Walla Walla Union-Bulletin editorial: Even after new revenue forecast, state budget shortfall “remains a very serious concern.”

The September revenue forecast that halved the state budget shortfall was, the Walla Walla Union-Bulletin editorial board writes, excellent news for budget writers but it doesn’t let them off the hook. The shortfall remains large and the bump in tax collections may not extend beyond the extraordinary assistance. The editorial states,

Given the enormity of the previous projected shortfall, nearly $9 billion over the next three years, that is great news.

However, a projected shortfall of $4.2 billion remains a very serious concern.

Beyond that, a major reason the state’s economy and tax collections saw a huge spike is because of the federal stimulus money aimed at helping Americans who lost their jobs when the COVID-19 pandemic hit this spring.

Stephen Lerch, executive director of the Washington Economic and Revenue Forecast Council, attributed much of the economic improvement to federal stimulus money, particularly the one-time $1,200 checks and the additional $600 in weekly unemployment benefits, which expired in July.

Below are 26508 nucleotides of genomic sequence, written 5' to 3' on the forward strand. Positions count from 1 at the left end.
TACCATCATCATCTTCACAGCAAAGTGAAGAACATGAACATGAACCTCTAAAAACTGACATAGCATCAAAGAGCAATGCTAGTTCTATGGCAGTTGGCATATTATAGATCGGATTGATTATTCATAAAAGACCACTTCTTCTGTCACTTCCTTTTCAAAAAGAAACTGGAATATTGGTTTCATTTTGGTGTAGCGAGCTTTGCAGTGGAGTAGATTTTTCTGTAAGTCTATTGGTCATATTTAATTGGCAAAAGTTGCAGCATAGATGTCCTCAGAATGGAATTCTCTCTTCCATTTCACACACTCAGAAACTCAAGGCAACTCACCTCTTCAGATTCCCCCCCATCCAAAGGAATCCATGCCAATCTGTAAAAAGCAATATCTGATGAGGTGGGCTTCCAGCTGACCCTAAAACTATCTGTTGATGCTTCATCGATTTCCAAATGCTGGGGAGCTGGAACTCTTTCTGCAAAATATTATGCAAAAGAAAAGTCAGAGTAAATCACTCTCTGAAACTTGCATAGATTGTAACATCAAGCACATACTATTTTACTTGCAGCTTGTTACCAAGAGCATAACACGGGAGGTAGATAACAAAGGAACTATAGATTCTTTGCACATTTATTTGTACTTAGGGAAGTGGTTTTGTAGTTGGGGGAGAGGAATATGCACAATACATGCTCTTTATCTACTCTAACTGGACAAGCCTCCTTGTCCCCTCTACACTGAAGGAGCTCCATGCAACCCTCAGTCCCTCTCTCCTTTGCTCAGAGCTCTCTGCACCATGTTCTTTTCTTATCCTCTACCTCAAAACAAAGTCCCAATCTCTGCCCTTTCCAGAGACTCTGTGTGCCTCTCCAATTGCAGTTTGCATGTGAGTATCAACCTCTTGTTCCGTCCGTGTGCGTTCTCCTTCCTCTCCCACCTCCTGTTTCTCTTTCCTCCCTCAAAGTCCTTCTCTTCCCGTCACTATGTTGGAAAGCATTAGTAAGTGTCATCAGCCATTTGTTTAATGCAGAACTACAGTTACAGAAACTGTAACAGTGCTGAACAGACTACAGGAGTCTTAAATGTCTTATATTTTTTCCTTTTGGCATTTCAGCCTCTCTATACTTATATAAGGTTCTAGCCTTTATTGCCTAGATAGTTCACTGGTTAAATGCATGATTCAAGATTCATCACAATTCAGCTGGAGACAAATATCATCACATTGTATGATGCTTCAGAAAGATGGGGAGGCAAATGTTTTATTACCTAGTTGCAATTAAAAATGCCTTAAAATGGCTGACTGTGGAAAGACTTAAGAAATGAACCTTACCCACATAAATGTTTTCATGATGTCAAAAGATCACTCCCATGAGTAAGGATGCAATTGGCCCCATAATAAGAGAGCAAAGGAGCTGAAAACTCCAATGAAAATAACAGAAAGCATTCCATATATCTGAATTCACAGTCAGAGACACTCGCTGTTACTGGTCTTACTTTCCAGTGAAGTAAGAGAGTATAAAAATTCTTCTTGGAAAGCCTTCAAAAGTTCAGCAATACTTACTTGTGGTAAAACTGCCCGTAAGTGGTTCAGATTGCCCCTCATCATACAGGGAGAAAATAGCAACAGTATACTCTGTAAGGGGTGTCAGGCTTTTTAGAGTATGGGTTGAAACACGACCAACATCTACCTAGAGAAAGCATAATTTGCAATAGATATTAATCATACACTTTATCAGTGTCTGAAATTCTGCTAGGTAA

Earlier, we citied a Washington Research Council analysis that pointed out that, while the shortfall can be covered with reserves, that’s only a one-time strategy and problems remain moving into the coming biennium. 

The U-B writes,

And this is why state lawmakers need to trim state spending to reduce the $4.2 billion gap between projected income and approved spending.

A $4.2 billion gap, which has the potential to grow wider if the economy tanks in the coming months as many economists are predicting, can’t be ignored now or when the Legislature goes into session in January.

Frankly, if the Legislature had been called into a special session this summer to address the looming revenue shortfall, the state would now be in an excellent financial situation.